Setting Up Kernel Debuggin’ with Windows

I had a very interesting time setting up kernel debugging over serial with Workstation 14. Also, reading manuals on how to do it is pretty dry. After finally forcing myself to read it, I FINALLY got myself a connection over serial. I will also go over doing it with Windows 8.1. Let’s began, shall we??

The Setup

At the moment, I am using VMware Workstation 14. Two virtual machines will be needed, but you can simply create a linked clone to the first one and be good to go. Save a bit of disk space.

You will also need Windows SDK to download and install Windbg, which you can get here. This is going to be installed on your host, debugger machine (server).

As a side note, make sure to ONLY check debugging tools when installing otherwise you will download much more than what you want

The Target

This is going to be your debuggee, where all the crashing and blue screens are going to happen.

In your virtual machine’s settings, you are going to add a serial port.

You will be using named pipes and use the format:

The debuggee is going to be the client and the other end is going to be the virtual machine. “Yield CPU on poll” will also need to be checked.

You will want “This end is the client” and “The other end is a virtual machine.” chosen.

After that is done, boot into the system to modify the boot settings in an elevated prompt.

115200 is the recommended baudrate. Now on to the server…

 

The Server

The options for the server are the same settings and same named pipe as the target except:

  1. “This end is the server.” will be chosen instead
  2. “Yield CPU on poll” is left unchecked
  3. “bcdedit” will not be used

After that is done, boot up this virtual machine so we can start Windbg. I had placed Windbg in my PATH so I will be able to call it in my command prompt.

In a command prompt, issue the following command:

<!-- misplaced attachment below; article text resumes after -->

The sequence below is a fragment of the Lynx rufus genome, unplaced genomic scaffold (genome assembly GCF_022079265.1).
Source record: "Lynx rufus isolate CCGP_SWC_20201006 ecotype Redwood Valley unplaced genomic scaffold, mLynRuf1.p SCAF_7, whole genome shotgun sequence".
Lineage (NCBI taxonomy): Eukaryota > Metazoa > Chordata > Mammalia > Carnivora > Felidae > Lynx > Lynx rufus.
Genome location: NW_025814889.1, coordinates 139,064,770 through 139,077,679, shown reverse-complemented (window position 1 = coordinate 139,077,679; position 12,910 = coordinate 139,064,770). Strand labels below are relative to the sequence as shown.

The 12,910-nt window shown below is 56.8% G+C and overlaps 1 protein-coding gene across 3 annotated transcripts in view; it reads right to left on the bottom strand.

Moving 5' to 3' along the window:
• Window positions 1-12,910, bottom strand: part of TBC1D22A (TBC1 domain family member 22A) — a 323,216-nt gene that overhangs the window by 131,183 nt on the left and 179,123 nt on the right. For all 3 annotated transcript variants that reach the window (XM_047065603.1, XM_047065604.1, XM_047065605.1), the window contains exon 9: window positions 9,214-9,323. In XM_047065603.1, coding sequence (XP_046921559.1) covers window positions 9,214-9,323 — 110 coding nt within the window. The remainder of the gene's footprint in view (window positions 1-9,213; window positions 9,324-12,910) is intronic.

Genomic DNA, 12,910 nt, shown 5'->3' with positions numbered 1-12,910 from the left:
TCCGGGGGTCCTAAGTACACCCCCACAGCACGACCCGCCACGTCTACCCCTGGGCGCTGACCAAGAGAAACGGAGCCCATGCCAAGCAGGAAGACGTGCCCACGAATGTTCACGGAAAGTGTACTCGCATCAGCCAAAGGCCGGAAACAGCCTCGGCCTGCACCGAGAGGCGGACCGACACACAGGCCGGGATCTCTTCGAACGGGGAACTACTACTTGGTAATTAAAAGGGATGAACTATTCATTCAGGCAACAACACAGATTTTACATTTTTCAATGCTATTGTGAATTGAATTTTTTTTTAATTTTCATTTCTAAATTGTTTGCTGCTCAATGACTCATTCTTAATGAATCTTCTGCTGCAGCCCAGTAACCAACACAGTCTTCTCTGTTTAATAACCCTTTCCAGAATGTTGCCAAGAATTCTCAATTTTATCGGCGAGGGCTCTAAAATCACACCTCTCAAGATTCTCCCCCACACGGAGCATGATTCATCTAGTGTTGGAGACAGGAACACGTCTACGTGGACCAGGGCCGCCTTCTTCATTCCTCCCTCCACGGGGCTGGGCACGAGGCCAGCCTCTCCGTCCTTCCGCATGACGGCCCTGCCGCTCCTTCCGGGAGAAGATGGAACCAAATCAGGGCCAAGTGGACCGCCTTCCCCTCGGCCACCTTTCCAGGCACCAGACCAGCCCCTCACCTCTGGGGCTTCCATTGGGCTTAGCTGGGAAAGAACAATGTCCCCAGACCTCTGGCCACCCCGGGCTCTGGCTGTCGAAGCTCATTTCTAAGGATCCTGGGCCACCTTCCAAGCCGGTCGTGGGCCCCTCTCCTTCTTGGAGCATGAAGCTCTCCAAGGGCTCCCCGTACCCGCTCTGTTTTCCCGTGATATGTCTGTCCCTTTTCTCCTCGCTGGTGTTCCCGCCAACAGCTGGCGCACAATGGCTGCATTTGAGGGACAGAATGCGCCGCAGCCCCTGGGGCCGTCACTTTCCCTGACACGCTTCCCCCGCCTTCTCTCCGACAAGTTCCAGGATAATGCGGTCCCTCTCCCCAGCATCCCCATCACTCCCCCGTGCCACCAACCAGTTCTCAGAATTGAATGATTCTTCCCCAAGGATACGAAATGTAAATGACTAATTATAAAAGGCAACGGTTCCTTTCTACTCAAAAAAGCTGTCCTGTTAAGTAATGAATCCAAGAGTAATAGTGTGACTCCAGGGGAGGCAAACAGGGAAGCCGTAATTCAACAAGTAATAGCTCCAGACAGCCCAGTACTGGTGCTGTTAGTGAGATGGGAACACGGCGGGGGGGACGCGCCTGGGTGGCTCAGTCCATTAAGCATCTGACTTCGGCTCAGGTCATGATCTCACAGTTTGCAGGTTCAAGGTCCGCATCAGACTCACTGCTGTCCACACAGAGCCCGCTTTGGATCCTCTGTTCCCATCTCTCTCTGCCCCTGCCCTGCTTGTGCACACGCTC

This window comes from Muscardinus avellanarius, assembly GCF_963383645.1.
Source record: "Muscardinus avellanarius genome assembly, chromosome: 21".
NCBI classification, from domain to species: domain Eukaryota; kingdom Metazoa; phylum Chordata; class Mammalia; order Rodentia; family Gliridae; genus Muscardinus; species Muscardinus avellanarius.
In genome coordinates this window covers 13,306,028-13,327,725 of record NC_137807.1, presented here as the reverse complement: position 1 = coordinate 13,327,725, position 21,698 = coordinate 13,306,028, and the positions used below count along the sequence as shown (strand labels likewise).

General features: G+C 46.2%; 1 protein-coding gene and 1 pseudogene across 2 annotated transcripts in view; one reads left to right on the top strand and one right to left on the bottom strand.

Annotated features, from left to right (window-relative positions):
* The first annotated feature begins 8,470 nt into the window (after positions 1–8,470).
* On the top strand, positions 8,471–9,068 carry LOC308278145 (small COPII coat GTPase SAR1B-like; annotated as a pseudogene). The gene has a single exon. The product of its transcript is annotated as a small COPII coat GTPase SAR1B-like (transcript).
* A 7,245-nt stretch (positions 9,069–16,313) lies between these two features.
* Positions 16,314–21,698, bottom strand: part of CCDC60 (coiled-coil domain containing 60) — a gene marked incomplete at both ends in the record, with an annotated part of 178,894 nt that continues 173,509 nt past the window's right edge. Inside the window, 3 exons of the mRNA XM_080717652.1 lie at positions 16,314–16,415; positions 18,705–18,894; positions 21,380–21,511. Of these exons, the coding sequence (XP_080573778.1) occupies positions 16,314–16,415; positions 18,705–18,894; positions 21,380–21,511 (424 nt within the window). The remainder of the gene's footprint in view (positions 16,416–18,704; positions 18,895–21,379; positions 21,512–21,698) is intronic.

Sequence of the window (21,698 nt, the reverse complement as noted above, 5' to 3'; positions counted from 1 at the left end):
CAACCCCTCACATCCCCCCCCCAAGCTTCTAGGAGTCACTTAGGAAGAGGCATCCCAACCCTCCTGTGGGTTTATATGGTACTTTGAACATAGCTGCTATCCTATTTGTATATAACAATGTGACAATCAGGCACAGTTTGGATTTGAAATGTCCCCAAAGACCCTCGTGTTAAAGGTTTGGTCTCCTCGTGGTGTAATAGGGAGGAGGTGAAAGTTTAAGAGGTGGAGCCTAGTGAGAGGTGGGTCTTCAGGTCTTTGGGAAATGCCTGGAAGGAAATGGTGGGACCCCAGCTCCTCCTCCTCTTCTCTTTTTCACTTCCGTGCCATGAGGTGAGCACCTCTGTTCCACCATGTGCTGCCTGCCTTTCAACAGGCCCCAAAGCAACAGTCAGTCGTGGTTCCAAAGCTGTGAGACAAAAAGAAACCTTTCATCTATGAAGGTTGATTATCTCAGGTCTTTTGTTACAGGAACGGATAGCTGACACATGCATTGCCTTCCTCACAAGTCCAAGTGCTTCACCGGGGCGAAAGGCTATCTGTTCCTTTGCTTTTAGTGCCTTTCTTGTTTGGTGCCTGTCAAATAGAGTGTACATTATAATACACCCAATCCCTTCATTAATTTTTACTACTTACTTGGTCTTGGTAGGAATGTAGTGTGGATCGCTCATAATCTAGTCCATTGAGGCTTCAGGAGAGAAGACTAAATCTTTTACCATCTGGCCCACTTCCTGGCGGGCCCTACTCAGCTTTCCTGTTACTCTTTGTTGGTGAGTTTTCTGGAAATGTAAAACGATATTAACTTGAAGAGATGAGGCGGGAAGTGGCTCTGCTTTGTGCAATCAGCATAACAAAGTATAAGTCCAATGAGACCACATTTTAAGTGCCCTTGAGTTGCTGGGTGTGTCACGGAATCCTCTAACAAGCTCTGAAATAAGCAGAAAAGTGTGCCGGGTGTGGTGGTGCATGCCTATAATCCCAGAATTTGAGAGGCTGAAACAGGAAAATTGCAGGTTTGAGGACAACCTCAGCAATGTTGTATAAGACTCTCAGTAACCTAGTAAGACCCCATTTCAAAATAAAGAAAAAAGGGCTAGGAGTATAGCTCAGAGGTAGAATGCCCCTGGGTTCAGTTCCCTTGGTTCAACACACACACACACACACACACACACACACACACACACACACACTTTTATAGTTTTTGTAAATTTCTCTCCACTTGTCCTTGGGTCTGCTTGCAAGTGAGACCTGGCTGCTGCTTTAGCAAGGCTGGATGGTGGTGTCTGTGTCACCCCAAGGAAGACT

“COM1” is the serial that was added to our VM settings. Windbg will pop up.

After that is done, switch back to your target machine and reboot! Once it begins to boot, you should notice the connection reach to your debugger 🙂

 

Another Way

Another way to set up kernel debugging using virtual machines is by using Windows 8.1 and up. They allow for debugging over the network, and all that is needed is the IP of the server, the port, and the network key generated by the target! Let’s go over this as this does not take long at all.

 

The Target

The server’s IP is needed so it can connect to your debugger. In my case, it is

We issue the following commands in an elevated prompt:

The port number can be anything you want, as long as it is greater than 49151 and up to 65535.

As a side note, make sure to keep the key that was generated handy as you will need that each time you do a session otherwise you’ll need to generate a new one

As for your busparams, you can find that information for your system in “Device Manager”.

To break it down further:

  1. 19 is the PCI bus
  2. 0 is the device
  3. 0 is the function

 

The Server

In a command prompt, all that is needed is to run the following command:

Reboot your target machine and you should be greeted with a connection in your debugger!

 

Blue screens, here we come…

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